It was in the church above the bay, the church of the White Fathers, that I came upon my sequel, or at least what looks like the earthly sequel of my story. Afterwards, of course, I may hear much more. The White Father I had gone to see, took me into the church one morning and showed me Our Lady's altar. Over it was an altar-piece of familiar design I think it represented Our Lady of Good Counsel, but I am not sure. In front votive candles blazed, in very creditable profusion for those hard times surely. A silver star with about two-inch points caught my eye. There were other stars hung there too, much less conspicuous ones. There were also two or three little models of dhows or boats set on a ledge before that altar. I pointed to the silver star, and my guide answered my mute question: 'A gift to Our Lady, Star of this lake and these lake-shores,' he said. 'It was one night in August of last year that it happened, the miracle or whatever you wish to call it.' 'Did Our Lady appear on the lake?' I asked keenly, for memories began to stir in me. 'No, not quite that,' said the White Father. He had a brown beard, and a very white face, and he spoke clear-cut English. 'There was a light seen over the water.' Then it was that the surmise about the gramophone recurred to me. 'Do you really think,' I asked, 'that there was a light to be seen? If so, what was there strange about it?' 'Well, it was a miracle of sorts,' he said. 'I didn't believe about it at first, for I didn't see reason for it. They said it was a light given to lure the English within range. That was the talk of some of our Catholics in the town, but it wasn't good talk. I argued against it.' He paused. Then I told him, smilingly, the story of the gramophone. 'It's a parallel story,' I said. 'Our Lady was indeed divided against herself that night in her clients' estimation.' 'It shows the absurdity of war between Catholics,' he murmured. 'Yes, of war between so-called Christian nations,' I agreed. In an impulse I shook his hand. 'But there was a light,' I said: 'I saw it.' 'So did I,' he said. 'Was it the light of a dhow?' I wondered. 'No,' he said, surprisingly, 'the dhow was on the other side of your ship.' He pointed to the votive star. 'That star commemorates this sight of a light, or rather of a star,' he said. 'I veritably believe that the star light was Our Lady of the Lake's work. Yet she did not in the least mean to show the English where to land and slaughter us, nor on the other hand to lure them on to a fiery doom. Our Lady wants the salvage of men's lives not their destruction. Guess what happened that night.'

I was puzzled. I took the star into my hand and looked it over. It only had 'Muanza' graved upon it, 'Muanza' and the date of that August evening. No, I gave it up. So he told me his version of events. 'There was a dhow beating round the corner of an island. The Goanese skipper had no idea that you were there. It was a near thing. He was lucky, wasn't he, that the alarm of the light seen by your watch came just then? He was running almost straight for your war-ship. But you started off on a course that took you far out of his way, started off on a light's chase or rather a star's chase. He is a very pious man, that Goanese skipper; he was here for two Masses this morning. He has a great devotion to Our Lady, as I believe, and he knows how to pray. He vowed a silver star to Our Lady Our Lady of the Lake, if she would but bring him through with his ship safe. He made a fair voyage after all. But he thanked the star that led you off from him for it, say rather Her who kindled that star. He is a man of prayer, the sort of prayer that invites miracles.' I was very silent. I knelt before the statue a little. Then I said 'Good-bye.' When I had said it I looked at two of the stars (that were not silver) curiously. Were they not Belgian officers' stars, and were they not likely to have a tragical history? 'Ask the silver star-man, please,' I said, 'to pray for God's miracle of peace. It does seem to me as if his prayers might do a lot of good. I'd give Our Lady of the Lake a whole Southern-Crossful of stars should peace come before the year's out.' Did he forget to ask that star-man for his prayers?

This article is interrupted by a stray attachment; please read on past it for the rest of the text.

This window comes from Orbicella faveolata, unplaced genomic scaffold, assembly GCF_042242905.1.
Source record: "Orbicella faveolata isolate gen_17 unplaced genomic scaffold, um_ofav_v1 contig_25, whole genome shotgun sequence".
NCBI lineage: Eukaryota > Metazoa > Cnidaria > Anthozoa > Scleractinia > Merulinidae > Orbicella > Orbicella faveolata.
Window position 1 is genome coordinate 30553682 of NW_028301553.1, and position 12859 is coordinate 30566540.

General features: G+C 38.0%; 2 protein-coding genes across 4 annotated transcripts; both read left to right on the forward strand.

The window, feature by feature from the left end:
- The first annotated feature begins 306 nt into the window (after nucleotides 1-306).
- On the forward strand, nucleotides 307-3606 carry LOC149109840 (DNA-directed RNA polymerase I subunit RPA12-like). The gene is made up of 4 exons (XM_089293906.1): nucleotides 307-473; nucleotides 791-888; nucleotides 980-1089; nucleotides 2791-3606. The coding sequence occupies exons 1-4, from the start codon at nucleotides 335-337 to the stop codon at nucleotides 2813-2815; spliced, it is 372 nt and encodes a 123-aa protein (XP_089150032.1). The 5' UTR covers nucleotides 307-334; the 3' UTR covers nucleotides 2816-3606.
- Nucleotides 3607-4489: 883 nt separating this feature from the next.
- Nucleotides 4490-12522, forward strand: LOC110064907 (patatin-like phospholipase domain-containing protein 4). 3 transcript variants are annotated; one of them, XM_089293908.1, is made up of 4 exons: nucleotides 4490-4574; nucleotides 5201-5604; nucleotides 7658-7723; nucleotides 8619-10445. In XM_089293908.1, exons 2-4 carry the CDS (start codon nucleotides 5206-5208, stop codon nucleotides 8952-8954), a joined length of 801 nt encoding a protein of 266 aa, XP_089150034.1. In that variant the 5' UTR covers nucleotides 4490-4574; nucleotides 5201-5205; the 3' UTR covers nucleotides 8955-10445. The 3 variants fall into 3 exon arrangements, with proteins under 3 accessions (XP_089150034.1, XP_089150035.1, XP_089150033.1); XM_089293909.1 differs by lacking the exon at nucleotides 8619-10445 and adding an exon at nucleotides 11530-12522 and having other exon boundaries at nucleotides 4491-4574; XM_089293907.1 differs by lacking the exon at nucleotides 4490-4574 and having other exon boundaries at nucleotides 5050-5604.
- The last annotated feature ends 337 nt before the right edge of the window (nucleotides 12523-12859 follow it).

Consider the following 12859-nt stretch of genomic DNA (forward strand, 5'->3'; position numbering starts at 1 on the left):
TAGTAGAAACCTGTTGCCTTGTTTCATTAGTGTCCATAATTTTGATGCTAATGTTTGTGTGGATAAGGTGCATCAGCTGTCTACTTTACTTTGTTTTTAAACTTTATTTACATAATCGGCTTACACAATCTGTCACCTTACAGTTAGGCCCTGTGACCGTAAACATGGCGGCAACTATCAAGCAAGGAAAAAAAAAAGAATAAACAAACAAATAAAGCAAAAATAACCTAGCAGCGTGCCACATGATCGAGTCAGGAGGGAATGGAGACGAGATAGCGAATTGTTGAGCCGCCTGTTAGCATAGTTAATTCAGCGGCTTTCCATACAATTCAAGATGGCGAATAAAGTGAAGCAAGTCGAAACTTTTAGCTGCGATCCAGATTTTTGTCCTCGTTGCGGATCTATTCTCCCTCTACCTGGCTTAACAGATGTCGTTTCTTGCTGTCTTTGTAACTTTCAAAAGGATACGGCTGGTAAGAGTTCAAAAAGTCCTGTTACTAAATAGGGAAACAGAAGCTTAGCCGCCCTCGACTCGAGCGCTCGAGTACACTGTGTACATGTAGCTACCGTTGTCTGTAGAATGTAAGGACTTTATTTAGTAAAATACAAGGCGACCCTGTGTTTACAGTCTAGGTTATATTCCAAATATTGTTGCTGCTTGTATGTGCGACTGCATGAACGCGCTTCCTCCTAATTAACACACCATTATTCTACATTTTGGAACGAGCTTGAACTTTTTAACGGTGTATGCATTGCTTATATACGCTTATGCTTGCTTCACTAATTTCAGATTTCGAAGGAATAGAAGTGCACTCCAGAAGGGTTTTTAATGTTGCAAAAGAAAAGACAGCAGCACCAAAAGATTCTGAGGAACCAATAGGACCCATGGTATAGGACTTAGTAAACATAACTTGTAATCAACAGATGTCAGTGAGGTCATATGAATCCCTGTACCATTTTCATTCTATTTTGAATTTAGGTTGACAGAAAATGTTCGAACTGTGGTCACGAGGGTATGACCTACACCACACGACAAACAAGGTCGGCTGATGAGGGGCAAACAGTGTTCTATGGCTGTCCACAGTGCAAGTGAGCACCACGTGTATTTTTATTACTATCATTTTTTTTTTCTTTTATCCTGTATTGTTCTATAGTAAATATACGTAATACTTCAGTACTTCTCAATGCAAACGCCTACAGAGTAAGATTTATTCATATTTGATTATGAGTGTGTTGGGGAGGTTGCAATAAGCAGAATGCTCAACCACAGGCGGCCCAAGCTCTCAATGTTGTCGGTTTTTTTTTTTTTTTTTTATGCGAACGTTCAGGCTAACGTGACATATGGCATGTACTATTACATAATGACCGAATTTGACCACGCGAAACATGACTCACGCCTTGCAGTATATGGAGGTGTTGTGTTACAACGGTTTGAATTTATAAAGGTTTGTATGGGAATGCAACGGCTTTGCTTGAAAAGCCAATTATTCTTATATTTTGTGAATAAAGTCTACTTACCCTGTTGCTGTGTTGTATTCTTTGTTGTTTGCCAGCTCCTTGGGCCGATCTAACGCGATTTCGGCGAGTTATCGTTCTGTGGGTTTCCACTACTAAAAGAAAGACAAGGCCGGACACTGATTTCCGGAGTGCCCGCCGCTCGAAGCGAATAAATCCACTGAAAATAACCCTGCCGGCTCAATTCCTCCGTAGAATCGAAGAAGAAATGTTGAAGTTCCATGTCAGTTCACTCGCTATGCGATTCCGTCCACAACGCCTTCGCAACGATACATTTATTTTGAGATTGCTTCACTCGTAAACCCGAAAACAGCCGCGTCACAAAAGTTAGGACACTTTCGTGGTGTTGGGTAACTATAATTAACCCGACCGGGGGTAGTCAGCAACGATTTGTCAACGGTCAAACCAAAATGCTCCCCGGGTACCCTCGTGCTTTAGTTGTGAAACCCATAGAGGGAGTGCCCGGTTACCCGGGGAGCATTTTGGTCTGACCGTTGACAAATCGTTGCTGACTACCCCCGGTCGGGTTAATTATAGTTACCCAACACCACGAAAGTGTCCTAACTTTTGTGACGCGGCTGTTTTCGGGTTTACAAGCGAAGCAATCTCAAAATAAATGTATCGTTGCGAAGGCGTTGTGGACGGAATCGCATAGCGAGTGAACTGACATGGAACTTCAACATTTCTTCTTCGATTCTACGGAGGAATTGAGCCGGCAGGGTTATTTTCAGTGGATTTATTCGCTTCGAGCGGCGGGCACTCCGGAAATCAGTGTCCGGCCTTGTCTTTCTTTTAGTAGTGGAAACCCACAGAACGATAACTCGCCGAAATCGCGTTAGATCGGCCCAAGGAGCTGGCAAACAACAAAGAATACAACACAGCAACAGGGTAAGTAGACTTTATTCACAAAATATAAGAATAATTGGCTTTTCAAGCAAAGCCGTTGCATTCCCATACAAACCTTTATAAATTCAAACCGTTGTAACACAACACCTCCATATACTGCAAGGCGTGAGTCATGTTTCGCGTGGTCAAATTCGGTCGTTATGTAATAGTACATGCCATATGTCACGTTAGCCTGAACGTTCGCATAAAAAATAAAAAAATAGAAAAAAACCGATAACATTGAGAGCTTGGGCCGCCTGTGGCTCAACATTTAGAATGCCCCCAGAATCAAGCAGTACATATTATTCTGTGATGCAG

With shoes of crystal peace and glee Christmas his clients proves: They're misfits for those masters pale And their white lady-loves; But O they fit black boys and girls Who clean their knives and stoves!

I slipt from out the white men's church, The northern chants rang cold, And with the preacher's war-time words My heart it would not hold, Gay hymns and I alike had grown In exile grave and old.

I said 'I'll wander from the town This cheerless Christmas Day.' A church stood up beside my road, And I turn'd in to pray. Buff-brick its walls were, and its roof Of ridg'd unlovely grey.

I enter'd in, and joy was there The Mass had just begun. They filled the place from screen to door The children of the sun. Me seem'd that southern sun was glass'd In eyes of ev'ryone.

The server-men had lawn and lace And crimson pageantry, And boys were in their best, and girls Wore kerchiefs bright to see. Me seem'd those bare brown feet were shod With crystal peace and glee.

The incense-smoke it skein 'd and spir'd, The vowell'd hymns rang clear, A shrill bell rung by a brown hand Said Christ was very near. Me seem'd a sun-tann'd Angel stoopt And caroll'd in mine ear.

I Bless God for this our Christmas Ball About our Christmas Board! Our Church that faery Godmother Her child hath not ignor'd, And Africa, with heart in sky, Is dancing to the Lord.

The Old World's and the New World's drudge Whom few would praise before Now from the kitchen hath been claim 'd, The stable and the store, Christ claims her heart to dance with his Where Europe's danced of yore.'

With shoes of crystal peace and glee Christmas his clients proves: They're misfits for those masters pale And their white lady-loves; But O they fit black boys and girls Who clean their knives and stoves!